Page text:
“I’ve done lots of that when I was deployed to Bosnia and other military operations. It doesn’t scare me. It’s all about how you manage it. You find the right people in the right job and then get out of the way let them do their job.”

He added one thing the military does very well is move – people, equipment, artillery, etc.

E-mails and Facebook contacts are flooding in every day with people stepping up and offering to assist in organizing in their area.

He has considerable support in both B.C. and Alberta (where Paul deployed from when on active duty) and across the country people are hearing about TRAC

and asking how they can help.

“The word is out in the military community and spreading to the RCMP mounted divisions and others,” Paul said.

In each community Terry and her crew will require a location where they can work with the veterans and the horses and other support, this is where local assistance will come from those who have offered to help.

In addition to the equine activities, there will be awareness information and veterans will be asked to proudly display their military affiliation.

CFV is also soliciting donations through a sponsorship package allowing community groups and businesses to help.

“As well as donations on the road, anything above our expenses goes to veteran programs such as Wounded Warriors Canada, Soldier On and others,” Paul said.

He was pleased to say Alberta Carriage Supply is contributing a carriage for veterans who are unable to physically ride.

There will never be more than four official horses on the ride and Paul is confident he can manage green riders with good horses.

He will be riding his own horse Zoe who has been with him since he began associating with horses. He credits her for changing his life as have his ever expanding connection to horses. The family farm Pen-Y-Bryn, south of Kersley, is a riding centre and they have partnered with Quesnel’s therapeutic riding centre (CHAAPS) to operate a successful program out of their facility. The farm is certified through both the B.C. Therapeutic Riding Association and the Canadian Therapeutic Riding Association.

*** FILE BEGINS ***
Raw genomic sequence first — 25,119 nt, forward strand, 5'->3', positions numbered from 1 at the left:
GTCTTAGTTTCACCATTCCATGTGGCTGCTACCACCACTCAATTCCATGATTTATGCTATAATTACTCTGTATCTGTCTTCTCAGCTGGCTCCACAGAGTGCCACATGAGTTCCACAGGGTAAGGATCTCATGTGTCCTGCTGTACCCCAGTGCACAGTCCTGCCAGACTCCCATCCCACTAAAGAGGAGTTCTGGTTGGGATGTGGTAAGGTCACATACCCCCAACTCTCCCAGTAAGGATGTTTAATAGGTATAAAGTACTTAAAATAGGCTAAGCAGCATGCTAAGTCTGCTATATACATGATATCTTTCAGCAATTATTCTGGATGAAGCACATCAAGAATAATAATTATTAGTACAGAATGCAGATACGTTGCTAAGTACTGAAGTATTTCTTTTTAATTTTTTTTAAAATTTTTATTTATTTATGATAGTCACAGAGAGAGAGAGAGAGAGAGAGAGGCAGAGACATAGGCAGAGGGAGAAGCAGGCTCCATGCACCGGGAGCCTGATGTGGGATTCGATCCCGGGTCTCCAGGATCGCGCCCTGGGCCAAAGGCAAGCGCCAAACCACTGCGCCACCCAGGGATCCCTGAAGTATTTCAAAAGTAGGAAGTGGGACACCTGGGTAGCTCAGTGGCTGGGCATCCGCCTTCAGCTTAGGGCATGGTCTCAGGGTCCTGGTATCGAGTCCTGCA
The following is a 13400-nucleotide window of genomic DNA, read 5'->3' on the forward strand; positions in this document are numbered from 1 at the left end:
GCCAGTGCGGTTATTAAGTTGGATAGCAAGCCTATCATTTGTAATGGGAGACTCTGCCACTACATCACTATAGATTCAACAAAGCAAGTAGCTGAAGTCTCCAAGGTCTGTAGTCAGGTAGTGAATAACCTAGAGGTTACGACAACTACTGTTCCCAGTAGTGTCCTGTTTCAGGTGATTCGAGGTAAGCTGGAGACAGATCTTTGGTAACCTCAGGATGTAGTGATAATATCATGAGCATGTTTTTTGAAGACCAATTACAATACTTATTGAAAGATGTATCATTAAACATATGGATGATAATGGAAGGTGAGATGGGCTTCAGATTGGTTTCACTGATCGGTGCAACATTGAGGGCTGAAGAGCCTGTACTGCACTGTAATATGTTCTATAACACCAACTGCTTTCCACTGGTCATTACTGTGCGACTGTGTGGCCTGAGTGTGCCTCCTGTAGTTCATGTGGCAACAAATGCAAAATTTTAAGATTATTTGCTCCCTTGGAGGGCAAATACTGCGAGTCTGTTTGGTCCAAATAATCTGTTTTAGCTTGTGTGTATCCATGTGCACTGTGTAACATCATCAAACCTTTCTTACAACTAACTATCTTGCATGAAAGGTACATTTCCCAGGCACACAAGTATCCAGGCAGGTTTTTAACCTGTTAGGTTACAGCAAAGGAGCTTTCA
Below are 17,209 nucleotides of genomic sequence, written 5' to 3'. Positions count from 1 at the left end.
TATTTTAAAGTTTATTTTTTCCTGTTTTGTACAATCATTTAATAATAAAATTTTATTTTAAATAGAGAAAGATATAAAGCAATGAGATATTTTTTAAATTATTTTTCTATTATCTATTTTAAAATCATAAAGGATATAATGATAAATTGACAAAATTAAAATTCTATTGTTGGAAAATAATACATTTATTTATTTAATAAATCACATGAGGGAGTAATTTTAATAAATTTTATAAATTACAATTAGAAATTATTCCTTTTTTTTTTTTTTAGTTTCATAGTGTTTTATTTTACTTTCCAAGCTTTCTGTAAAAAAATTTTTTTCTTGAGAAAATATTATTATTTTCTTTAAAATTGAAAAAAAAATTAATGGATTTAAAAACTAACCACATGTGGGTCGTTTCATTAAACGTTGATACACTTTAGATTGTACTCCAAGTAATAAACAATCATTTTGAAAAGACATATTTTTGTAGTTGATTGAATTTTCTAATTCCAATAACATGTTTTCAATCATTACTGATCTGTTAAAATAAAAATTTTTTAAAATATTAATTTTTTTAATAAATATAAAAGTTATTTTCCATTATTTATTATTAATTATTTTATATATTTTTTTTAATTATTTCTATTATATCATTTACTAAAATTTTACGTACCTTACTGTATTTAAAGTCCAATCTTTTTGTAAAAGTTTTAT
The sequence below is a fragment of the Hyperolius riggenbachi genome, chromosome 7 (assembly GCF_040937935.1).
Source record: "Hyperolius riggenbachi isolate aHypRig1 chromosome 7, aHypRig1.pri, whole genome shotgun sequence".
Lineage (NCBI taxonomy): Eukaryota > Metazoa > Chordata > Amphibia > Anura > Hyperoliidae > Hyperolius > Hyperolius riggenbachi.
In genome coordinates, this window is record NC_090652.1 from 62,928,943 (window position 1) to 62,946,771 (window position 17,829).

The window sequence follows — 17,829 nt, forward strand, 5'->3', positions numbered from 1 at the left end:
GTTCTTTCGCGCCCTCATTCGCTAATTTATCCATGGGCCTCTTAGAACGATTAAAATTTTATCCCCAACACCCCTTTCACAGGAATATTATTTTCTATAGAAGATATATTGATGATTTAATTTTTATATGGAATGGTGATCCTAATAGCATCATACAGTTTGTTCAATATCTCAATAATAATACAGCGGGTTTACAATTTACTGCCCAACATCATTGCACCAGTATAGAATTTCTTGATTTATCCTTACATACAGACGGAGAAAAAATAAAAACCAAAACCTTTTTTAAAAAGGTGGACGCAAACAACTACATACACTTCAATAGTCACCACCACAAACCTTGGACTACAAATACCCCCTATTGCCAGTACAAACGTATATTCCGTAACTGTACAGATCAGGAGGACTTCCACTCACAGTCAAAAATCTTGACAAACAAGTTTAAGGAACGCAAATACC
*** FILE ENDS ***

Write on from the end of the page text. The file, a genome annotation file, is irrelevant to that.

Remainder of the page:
While Paul is on a year-long, leave-of-absence from his job at Cariboo Pulp and Paper and Terry and Kirsten are on the road, eldest daughter Jordan will be looking after the farm along with their bed and breakfast operation.

Currently, Paul and Terry are looking for horses for the tour. In addition to young and fit, the horses must have the proper temperament and conditioning to endure the stress of continuous riding.

“We have good people sourcing out the right horses – breed associations in Alberta, regional police departments and military ceremonial mounted groups – we’ll find them,” he said.

The tour begins in Quesnel with Paul and three veterans riding to Pen-Y-Bryn farm. From there they’ll trailer everything to Vancouver and head east from there.

As much as possible they plan to ride on trails and secondary roads.

“We’ll be going all the way to Newfoundland and if we can arrange it, the three territories as well,” he said.

“This ride can change the face of Canadian veterans. Not many people realize the average age of a Canadian vet is 35 years old.”

To contact Communities for Veterans, The Ride Across Canada, go to their Facebook page of the same name.